• Benefits for Bees: The lavish nectar supply of Wild Lilac supports a wide array of pollinators, offering a nutritious feast during the critical spring months.

Summer Favorites

4. Lavender (Lavandula)

Lavender bouquets
Image: Envato Elements

The sight and scent of Lavender in full bloom is truly unforgettable. This perennial favorite not only brings a Mediterranean charm to gardens with its silvery foliage and purple spires but also serves as one of the best plants for attracting bees. The flowers’ rich nectar is highly sought after by bees, while the aromatic oils are cherished by humans.

  • Gardening Tips: Lavender prefers sunny locations and well-draining, sandy soil. It’s relatively drought-resistant, making it an excellent choice for low-water gardens.
  • Benefits for Bees: The long blooming period of Lavender, coupled with its abundant nectar, provides bees with a valuable food source throughout the summer.

5. Echinacea (Purple Coneflower)

Echinacea
Image: Envato Elements

Echinacea, or Purple Coneflower, is a hardy perennial that stands out with its large, daisy-like flowers. The vibrant petals radiate around a central cone, offering not just an eye-catching display but also a rich feeding ground for bees. Echinacea’s adaptability to different soil types and conditions makes it a stalwart of the eco-friendly garden.

  • Gardening Tips: Plant Echinacea in an area that receives full sun to partial shade in fertile, well-drained soil. This plant is tough and can withstand drought, making it a low-maintenance option for gardeners.
  • Benefits for Bees: The open, accessible structure of Echinacea flowers makes it easy for bees to land and forage, providing them with a plentiful supply of pollen and nectar.

6. Black-eyed Susan (Rudbeckia hirta)

Black-eyed Susan
Image: Envato Elements

The bright, sunlit faces of Black-eyed Susan are a summer garden staple. These cheerful flowers, with their golden petals and dark, prominent centers, not only add a burst of color but are also a hotspot for bees and other pollinators. They thrive in a variety of conditions, making them a versatile choice for any garden.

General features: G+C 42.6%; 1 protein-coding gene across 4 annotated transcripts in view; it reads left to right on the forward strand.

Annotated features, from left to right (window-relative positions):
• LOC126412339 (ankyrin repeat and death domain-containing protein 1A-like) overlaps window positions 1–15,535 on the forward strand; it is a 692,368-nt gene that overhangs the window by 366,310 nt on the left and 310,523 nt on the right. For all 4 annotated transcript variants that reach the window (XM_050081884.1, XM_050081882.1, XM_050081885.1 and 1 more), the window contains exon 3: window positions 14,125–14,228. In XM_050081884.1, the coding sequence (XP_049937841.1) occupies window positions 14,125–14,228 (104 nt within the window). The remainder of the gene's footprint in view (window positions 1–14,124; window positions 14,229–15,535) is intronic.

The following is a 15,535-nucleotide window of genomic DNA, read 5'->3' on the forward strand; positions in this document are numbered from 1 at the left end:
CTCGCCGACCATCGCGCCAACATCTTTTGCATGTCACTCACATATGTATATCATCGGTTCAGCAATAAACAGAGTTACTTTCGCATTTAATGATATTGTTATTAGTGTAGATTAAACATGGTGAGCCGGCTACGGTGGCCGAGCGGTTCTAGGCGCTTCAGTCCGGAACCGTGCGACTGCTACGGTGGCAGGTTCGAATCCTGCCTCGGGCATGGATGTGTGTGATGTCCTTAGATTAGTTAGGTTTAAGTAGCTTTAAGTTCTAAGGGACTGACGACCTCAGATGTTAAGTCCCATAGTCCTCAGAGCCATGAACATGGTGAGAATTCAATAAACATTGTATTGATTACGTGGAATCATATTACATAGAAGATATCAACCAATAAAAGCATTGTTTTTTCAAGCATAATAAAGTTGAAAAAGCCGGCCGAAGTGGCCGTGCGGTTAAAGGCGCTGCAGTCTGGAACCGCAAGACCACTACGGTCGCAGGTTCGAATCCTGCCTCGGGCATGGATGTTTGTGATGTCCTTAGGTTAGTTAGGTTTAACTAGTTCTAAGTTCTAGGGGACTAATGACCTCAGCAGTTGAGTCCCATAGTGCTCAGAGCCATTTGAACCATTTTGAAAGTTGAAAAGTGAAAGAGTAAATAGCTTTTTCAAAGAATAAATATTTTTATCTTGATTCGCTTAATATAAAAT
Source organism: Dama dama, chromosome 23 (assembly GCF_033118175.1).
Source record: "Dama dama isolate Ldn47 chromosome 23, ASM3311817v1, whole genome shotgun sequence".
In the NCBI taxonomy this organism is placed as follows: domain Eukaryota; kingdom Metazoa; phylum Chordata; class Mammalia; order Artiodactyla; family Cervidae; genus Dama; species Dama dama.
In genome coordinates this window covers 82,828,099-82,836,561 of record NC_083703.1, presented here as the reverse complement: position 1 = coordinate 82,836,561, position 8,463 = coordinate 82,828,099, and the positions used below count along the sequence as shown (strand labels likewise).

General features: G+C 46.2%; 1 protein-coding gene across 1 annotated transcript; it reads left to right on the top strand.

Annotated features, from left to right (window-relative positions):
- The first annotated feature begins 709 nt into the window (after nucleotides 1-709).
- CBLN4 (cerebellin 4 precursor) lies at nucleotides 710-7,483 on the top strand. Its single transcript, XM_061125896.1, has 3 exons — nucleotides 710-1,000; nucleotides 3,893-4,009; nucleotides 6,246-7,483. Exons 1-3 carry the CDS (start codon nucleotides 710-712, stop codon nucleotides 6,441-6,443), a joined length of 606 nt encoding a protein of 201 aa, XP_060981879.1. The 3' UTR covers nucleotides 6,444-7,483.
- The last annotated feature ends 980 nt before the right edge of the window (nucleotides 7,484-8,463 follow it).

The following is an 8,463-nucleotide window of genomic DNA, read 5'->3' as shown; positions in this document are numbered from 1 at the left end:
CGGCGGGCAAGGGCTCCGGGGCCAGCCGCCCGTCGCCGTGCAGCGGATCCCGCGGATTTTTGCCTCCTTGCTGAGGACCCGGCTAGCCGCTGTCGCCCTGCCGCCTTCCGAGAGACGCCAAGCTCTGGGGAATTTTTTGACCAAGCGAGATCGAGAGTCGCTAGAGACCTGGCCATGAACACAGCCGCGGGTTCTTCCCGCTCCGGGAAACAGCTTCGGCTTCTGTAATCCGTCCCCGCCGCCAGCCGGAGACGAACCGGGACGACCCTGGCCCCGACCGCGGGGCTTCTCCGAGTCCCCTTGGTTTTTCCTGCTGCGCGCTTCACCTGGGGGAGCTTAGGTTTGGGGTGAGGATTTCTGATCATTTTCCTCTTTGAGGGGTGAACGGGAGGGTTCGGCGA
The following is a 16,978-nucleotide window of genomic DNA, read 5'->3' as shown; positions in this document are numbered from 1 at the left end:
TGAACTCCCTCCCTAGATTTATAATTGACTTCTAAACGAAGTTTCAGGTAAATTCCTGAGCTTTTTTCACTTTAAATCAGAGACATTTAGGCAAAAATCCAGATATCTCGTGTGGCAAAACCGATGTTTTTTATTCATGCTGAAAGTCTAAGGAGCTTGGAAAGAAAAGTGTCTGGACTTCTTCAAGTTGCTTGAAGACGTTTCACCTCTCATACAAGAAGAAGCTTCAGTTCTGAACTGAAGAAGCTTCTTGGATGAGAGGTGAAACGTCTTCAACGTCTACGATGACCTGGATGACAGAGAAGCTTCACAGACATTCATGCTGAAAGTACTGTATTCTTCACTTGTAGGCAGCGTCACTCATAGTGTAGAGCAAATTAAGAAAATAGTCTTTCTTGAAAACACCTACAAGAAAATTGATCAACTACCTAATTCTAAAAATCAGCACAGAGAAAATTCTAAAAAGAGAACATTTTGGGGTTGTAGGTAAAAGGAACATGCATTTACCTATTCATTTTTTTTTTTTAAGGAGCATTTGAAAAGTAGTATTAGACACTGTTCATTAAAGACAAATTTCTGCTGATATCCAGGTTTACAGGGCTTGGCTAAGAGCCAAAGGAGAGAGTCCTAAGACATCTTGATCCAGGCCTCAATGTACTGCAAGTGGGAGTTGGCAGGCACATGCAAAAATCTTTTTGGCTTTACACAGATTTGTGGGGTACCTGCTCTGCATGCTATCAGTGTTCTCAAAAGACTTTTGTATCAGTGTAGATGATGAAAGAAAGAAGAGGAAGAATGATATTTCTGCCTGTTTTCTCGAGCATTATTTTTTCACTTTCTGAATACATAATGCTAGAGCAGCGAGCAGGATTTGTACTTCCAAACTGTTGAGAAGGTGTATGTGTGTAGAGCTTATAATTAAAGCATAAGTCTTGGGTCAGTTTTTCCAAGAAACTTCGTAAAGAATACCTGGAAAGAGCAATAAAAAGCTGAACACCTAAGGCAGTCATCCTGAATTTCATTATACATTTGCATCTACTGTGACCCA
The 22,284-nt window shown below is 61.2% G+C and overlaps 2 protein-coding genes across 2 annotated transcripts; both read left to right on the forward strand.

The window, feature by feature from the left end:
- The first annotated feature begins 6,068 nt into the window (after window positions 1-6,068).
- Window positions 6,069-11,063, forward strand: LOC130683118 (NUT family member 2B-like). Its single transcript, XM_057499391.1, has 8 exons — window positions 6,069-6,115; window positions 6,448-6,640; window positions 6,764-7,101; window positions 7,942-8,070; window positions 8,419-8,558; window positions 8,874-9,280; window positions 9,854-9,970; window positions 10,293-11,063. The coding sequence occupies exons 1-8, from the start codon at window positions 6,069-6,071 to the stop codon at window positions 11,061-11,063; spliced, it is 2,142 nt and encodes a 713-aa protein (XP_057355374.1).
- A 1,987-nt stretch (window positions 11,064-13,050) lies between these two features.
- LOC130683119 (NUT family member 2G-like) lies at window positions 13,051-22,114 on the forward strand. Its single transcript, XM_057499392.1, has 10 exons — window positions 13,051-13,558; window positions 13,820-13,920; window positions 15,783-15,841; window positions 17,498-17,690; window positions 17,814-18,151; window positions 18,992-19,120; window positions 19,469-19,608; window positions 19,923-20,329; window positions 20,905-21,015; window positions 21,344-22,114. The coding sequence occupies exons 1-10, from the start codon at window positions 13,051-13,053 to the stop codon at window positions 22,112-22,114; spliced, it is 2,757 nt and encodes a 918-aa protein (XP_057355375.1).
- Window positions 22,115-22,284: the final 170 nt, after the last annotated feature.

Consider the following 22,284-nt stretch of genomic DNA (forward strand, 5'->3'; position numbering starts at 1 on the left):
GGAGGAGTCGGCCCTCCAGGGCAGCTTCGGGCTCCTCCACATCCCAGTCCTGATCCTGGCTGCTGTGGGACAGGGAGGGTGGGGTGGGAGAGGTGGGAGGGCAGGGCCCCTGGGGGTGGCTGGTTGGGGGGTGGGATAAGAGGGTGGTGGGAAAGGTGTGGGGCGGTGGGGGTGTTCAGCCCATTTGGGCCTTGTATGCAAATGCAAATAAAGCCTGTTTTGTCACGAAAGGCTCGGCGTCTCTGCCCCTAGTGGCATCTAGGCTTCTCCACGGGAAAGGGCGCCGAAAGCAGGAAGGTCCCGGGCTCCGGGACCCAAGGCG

• Gardening Tips: Black-eyed Susan is undemanding, growing well in full sun to partial shade and in moderately fertile, well-drained soil. They’re resilient to drought and poor soil conditions once established.
  • Benefits for Bees: The flowers produce an abundance of nectar and pollen, attracting bees and ensuring their gardens are buzzing with life through the summer months.

Autumn Attractions

7. Goldenrod (Solidago)

 Goldenrod (Solidago)

As summer wanes, Goldenrod takes center stage with its vivid yellow plumes that light up the autumn landscape. Far from being just a pretty face, Goldenrod is a critical food source for bees, providing them with nectar and pollen as other sources diminish. This hardy perennial is often unjustly blamed for hay fever, a misconception that overlooks its importance to the ecosystem.

  • Gardening Tips: Goldenrod is remarkably adaptable, flourishing in full sun to partial shade and in a range of soil types. It’s drought-tolerant and resilient, making it a low-maintenance addition to any garden.
  • Benefits for Bees: Blooming at a time when food is scarce, Goldenrod is a lifeline for bees, offering them sustenance as they prepare for the colder months.

8. Aster (Aster spp.)

Aster
Image: Envato Elements

Asters burst into a kaleidoscope of color in the fall, with their daisy-like flowers in shades ranging from deep blue to vibrant purple and crisp white. These late bloomers are not only a visual treat but also a vital source of nectar for bees, helping to sustain them as the season turns.

Get Gardening For Beginners

Our new EBOOK shows newcomers and green thumbs alike a step by step guide to growing the garden of their dreams.